A propulsive and ambitious novel as electrifying as The Wire, from a writer hailed as the West Coast's Richard Price—a mesmerizing epic of crime and opportunity, race, revenge, and loyalty, set in the chaotic streets of South Central LA in the wake of one of the most notorious and incendiary trials of the 1990s. At 3:15 p.m. on April 29, 1992, a jury acquitted three white Los Angeles Police Department officers charged with using excessive force to subdue a black man named Rodney King and failed to reach a verdict on the same charges involving a fourth officer. Less than two hours later, the city exploded in violence that lasted six days. In nearly 121 hours, fifty-three lives were lost. But there were even more deaths unaccounted for: violence that occurred outside of active rioting sites by those who used the chaos to viciously settle old scores.
"Best Multiple Narrative Since the Poisonwood Bible"
When Hector's mother suggests that he and his amigo Mando get out of East L.A. for the weekend and see some of the world, he's thinking Paris. So he's a little disappointed when they end up in Fresno, sleeping on a lumpy couch in his Uncle Julio's messy apartment. Hector figures it's going to be one boring weekend. He couldn't be more wrong.
After the violent, shadowy events surrounding his father's disappearance and his siblings' disbandment, Martín flees Mexico City with his wife, newborn son, and dog. Isolated and homesick in Madrid, Martín awakes one sticky, hot morning, quietly overwhelmed by the circumstances - his growing aversion to his son, the dog's sudden illness, and the vague unresolved danger from his abandoned homeland.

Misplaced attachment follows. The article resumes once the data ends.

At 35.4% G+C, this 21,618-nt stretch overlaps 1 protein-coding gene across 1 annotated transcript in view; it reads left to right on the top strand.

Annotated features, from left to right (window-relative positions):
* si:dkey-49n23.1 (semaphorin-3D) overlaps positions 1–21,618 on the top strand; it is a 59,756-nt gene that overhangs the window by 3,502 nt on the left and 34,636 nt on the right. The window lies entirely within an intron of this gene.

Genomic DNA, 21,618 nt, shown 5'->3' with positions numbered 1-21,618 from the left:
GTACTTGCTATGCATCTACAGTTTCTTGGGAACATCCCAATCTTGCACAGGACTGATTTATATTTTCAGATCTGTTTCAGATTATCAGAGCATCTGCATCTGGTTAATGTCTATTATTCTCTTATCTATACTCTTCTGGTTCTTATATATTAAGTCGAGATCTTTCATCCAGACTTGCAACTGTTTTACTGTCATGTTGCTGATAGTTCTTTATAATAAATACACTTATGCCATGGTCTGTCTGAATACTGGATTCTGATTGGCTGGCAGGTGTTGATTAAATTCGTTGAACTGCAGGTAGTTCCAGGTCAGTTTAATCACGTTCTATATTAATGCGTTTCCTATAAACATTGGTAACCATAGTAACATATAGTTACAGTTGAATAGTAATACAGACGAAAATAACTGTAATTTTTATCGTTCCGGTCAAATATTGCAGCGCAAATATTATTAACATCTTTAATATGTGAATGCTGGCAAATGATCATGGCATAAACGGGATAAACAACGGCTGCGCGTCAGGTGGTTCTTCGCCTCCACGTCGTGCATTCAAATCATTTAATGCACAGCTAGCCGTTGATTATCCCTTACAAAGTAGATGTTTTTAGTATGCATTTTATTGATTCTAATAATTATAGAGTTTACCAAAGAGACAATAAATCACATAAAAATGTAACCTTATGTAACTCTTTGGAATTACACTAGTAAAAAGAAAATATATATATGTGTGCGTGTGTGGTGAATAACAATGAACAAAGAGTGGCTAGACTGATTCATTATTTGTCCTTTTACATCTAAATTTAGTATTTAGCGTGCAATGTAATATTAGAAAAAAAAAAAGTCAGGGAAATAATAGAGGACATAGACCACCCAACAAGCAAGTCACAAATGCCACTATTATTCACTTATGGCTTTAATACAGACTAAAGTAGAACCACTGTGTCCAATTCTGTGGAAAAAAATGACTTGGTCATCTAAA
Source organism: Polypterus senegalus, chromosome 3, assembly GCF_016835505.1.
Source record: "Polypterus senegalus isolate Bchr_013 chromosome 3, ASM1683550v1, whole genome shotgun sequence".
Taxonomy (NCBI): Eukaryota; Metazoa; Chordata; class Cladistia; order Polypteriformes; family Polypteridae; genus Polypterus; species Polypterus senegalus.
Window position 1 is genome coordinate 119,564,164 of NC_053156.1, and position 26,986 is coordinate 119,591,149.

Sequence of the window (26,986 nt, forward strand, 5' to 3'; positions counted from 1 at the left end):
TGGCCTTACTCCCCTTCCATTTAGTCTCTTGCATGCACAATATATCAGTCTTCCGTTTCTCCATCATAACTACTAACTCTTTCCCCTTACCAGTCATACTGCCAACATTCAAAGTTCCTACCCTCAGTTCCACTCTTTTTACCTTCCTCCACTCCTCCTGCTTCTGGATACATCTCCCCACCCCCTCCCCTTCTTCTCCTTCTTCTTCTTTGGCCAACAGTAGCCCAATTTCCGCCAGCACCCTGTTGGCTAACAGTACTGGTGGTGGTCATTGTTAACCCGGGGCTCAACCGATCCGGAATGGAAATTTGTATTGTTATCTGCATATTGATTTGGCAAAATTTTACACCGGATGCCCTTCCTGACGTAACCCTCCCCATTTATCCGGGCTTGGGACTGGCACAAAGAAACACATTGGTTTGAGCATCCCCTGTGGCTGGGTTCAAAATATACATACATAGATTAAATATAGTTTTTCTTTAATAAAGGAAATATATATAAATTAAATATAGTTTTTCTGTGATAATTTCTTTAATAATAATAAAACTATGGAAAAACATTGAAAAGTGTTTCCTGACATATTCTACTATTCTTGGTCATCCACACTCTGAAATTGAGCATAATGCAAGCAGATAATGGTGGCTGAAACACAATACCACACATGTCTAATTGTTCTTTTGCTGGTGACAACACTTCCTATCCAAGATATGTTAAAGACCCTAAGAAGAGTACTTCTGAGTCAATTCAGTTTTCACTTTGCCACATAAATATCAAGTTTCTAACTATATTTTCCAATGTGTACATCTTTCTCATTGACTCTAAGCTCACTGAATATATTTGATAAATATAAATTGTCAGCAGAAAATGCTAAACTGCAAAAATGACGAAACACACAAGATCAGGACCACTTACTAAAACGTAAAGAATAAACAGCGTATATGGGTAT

Hector and his amigo Mando are looking for adventure as they hit the road on a leisurely bike trip from their East L.A. neighborhood to the beach in Santa Monica. They've just set out when the fun begins, as Hector literally stumbles into a starring role in a TV commercial. Then he turns out to be the one-millionth fan at a Dodger game--and is escorted to a private box and treated like a VIP!
Santos & Santos centers around a morally ambivalent Mexican-American law firm that subsidized its well-meaning political battles with drug money. A chain reaction of tragedy ensues when the youngest and well-meaning "good brother" betrays his older siblings.
Margaret Millar's husband, Kenneth, who wrote under the name of Ross Macdonald, received more attention for his Lew Archer books, but her equally noteworthy mysteries are among the best of the genre. This story of love and greed among the rich and eccentric citizens of a California city - very much like the Millars' beloved Santa Barbara - is full of the things that make her work memorable - a wickedly twisted plot, sly observations on all social levels, and a writing style that welcomes you to the party like an old friend.
The 1992 Los Angeles Riots: six days of looting, arson, assault, and murder. America's second largest city in chaos. In All Involved Ryan Gattis weaves a heart-stopping narrative from the perspectives of characters whose stories of the riots were never told. In six sections, each covering a single day, we follow the intersecting lives of 17 people: gang members, firefighters, nurses, law enforcement officers, and graffiti artists, every one changed for ever.